Apps can be a game-changer for the visually impaired
Thursday 14 October marked World Sight Day, an international event aimed at raising awareness of eye health and supporting those with vision impairment. More than a billion people worldwide do not have access to eye care services, and here in South Africa, there are thousands of people who are needlessly blind because they haven’t had access to good preventative screening and care services. For those whose sight has already deteriorated or been lost altogether, technology can make life a whole lot easier to navigate.
One such example is an app called “Be My Eyes” which allows sighted volunteers anywhere in the world to offer instant assistance to a visually impaired person, in real time, via an in-app video call. The app is available free of charge in the Google Play Store and App Store, and does not attract any costs for user other than the data consumed during use. Users can ask for help with anything from asking directions, reading laundry care labels, or checking expiry dates on the cans in their pantry.
Community Manager Carter McGrath spoke to us from Denmark, explaining that since it was launched in 2015, more than 5 million volunteers have registered and are helping over 340 000 blind or low vision users in 150 countries. We spoke to South African volunteer Terry Winship, who explained how she had helped users do everything from setting their bread maker correctly to reading labels.
Listen to the interview with Carter McGrath below:
Several blind or vision-impaired Cape Talk listeners joined the conversation, with Colleen making an appeal for more restaurants to offer braille menus – she gave credit to Spur and Mugg and Bean for leading the way here, and said she valued the independence and convenience of being able to read a menu herself, rather than have a sighted friend explain it to her.
Particularly valuable input came by email from our listener John, a regular correspondent who is now living in Wales. He wrote in to share some of the apps which make his life easier, and a few which have been recommended by other visually impaired friends.
“I sometimes use “Seeing AI”, which reads short text and documents, can tell you the age and gender of a person via photograph, and can even read banknotes,” he wrote. (Note - the app can currently read 6 different currencies- the pound, US and Canadian dollars, euro, yen, and Indian rupees. So no help to those paying in rands just yet, but definitely of use when travelling.)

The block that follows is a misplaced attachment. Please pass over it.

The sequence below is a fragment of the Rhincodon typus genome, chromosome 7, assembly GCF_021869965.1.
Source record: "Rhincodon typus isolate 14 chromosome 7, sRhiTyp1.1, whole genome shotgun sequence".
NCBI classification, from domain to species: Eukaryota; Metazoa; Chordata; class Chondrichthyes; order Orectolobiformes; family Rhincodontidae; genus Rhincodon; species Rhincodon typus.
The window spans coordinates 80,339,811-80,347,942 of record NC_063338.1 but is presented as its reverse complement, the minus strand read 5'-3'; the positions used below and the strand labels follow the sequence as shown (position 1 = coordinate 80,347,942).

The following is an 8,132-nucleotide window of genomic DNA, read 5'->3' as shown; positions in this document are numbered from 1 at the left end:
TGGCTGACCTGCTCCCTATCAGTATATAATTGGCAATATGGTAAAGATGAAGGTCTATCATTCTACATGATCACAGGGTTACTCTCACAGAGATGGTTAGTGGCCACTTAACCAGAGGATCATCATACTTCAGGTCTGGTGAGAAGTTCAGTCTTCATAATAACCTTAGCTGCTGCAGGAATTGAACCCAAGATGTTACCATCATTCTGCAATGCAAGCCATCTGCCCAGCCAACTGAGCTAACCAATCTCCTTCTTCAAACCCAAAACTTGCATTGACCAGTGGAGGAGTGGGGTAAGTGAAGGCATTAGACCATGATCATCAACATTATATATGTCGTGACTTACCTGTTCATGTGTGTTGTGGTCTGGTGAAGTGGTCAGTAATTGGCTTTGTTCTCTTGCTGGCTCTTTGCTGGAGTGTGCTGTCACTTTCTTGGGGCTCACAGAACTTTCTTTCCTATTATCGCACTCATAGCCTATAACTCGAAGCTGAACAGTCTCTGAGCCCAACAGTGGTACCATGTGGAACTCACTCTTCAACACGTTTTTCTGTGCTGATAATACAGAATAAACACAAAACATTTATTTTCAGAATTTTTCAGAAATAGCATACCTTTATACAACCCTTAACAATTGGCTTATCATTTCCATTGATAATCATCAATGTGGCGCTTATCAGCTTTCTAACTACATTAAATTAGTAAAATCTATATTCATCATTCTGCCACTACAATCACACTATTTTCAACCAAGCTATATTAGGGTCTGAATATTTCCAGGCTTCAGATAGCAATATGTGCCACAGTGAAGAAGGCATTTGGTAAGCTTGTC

John noted that Apple products, in particular, are generally well set up with alternatives for visually impaired users Other apps he flagged included:
AccessNote - a sophisticated note-taking app designed to support visually impaired students and working professionals.
Ariadne GPS - allows visually impaired users to navigate directions using talking maps and an innovative interface. Ariadne works anywhere accessible by Google Maps.
Audible - provides a wide selection of audible books, including recent popular titles, classics, and academic text.
Blind Square - a highly accessible GPS app designed for the visually impaired. It describes the surrounding terrain and announces street intersections.
Color ID - assists the visually impaired by distinguishing the colours in various items around them. A visually impaired user could use this app when making clothing selections or to tell if fruit is ripe.
Kindle - an app that allows users to download books from Amazon. Kindle offers accommodations for the visually impaired, including large print and narrators.
Light Detector - helps blind users hear light rather than seeing it. Users will be able to guage the intensity of light based on how high or low the correlating sound is.
My Vision Helper - an app that focuses on the following: magnification, colour, contrast enhancement, and optical character recognition (OCR). It is also integrated with Apple Speech Recognition, which means it can be operated (almost) exclusively via voice commands.
NVDA – a great free screen reader which is open source. The most used screen readers like Jaws and Dolphin supernova can cost a lot, while NVDA works just as well with all Microsoft products.
On World Sight Day Lunch with Pippa Hudson also spoke to blind adventurer Chris Venter about his ongoing quest to overcome the limitations of his sight impairment
Read the article here: Blind adventurer Christopher Venter on upcoming book and how he sees the world
Listen to the interview with Christopher Venter below:
We also caught up with listener Amanda Seccomb, whose eyesight was literally saved by an interview on the show – it led her to a medical professional who finally diagnosed the rare eye infection which had nearly left her permanently blind. Amanda has gone on to found an NPO called Eyes 2 Eyes which aims to raise funds for diagnostic equipment and improve access to scleral lens transplants.
Listen to the interview with Amanda Seccomb below:
Optometrist Andy Muir also joined us to share some tips on eye health, the importance of regular screening, and how lifestyle can impact eyesight
Listen to the interview with Andy Muir below:
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